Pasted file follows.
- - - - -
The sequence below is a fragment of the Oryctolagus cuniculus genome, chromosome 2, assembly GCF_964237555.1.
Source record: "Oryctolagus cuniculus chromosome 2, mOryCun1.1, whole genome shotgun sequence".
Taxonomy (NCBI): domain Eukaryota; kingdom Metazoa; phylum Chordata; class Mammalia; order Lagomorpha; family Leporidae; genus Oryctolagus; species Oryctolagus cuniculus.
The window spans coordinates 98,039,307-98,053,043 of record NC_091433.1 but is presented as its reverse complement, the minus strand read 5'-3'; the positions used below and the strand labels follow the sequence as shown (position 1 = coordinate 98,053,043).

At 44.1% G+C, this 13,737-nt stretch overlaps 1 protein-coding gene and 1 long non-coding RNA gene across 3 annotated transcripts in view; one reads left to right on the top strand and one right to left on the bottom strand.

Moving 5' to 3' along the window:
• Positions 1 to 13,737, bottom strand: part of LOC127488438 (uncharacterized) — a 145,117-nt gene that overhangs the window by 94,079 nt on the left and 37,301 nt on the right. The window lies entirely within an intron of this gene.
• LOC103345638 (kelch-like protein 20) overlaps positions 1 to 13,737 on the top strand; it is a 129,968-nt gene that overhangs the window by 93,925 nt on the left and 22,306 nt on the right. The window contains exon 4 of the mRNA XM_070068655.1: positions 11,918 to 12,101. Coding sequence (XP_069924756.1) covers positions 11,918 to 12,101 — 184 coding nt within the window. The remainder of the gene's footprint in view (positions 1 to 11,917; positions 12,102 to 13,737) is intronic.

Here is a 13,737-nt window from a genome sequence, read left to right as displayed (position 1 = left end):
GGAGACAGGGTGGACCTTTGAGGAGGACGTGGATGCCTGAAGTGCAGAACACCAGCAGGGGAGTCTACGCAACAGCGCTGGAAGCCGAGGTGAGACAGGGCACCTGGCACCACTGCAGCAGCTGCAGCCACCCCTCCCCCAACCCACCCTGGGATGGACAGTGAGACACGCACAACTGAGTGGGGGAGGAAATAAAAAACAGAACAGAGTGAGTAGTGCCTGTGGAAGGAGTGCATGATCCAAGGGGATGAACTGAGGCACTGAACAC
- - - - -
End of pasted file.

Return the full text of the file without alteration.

The sequence below is a fragment of the Oryctolagus cuniculus genome, chromosome 2, assembly GCF_964237555.1.
Source record: "Oryctolagus cuniculus chromosome 2, mOryCun1.1, whole genome shotgun sequence".
Taxonomy (NCBI): domain Eukaryota; kingdom Metazoa; phylum Chordata; class Mammalia; order Lagomorpha; family Leporidae; genus Oryctolagus; species Oryctolagus cuniculus.
The window spans coordinates 98,039,307-98,053,043 of record NC_091433.1 but is presented as its reverse complement, the minus strand read 5'-3'; the positions used below and the strand labels follow the sequence as shown (position 1 = coordinate 98,053,043).

At 44.1% G+C, this 13,737-nt stretch overlaps 1 protein-coding gene and 1 long non-coding RNA gene across 3 annotated transcripts in view; one reads left to right on the top strand and one right to left on the bottom strand.

Moving 5' to 3' along the window:
• Positions 1 to 13,737, bottom strand: part of LOC127488438 (uncharacterized) — a 145,117-nt gene that overhangs the window by 94,079 nt on the left and 37,301 nt on the right. The window lies entirely within an intron of this gene.
• LOC103345638 (kelch-like protein 20) overlaps positions 1 to 13,737 on the top strand; it is a 129,968-nt gene that overhangs the window by 93,925 nt on the left and 22,306 nt on the right. The window contains exon 4 of the mRNA XM_070068655.1: positions 11,918 to 12,101. Coding sequence (XP_069924756.1) covers positions 11,918 to 12,101 — 184 coding nt within the window. The remainder of the gene's footprint in view (positions 1 to 11,917; positions 12,102 to 13,737) is intronic.

Here is a 13,737-nt window from a genome sequence, read left to right as displayed (position 1 = left end):
GGAGACAGGGTGGACCTTTGAGGAGGACGTGGATGCCTGAAGTGCAGAACACCAGCAGGGGAGTCTACGCAACAGCGCTGGAAGCCGAGGTGAGACAGGGCACCTGGCACCACTGCAGCAGCTGCAGCCACCCCTCCCCCAACCCACCCTGGGATGGACAGTGAGACACGCACAACTGAGTGGGGGAGGAAATAAAAAACAGAACAGAGTGAGTAGTGCCTGTGGAAGGAGTGCATGATCCAAGGGGATGAACTGAGGCACTGAACAC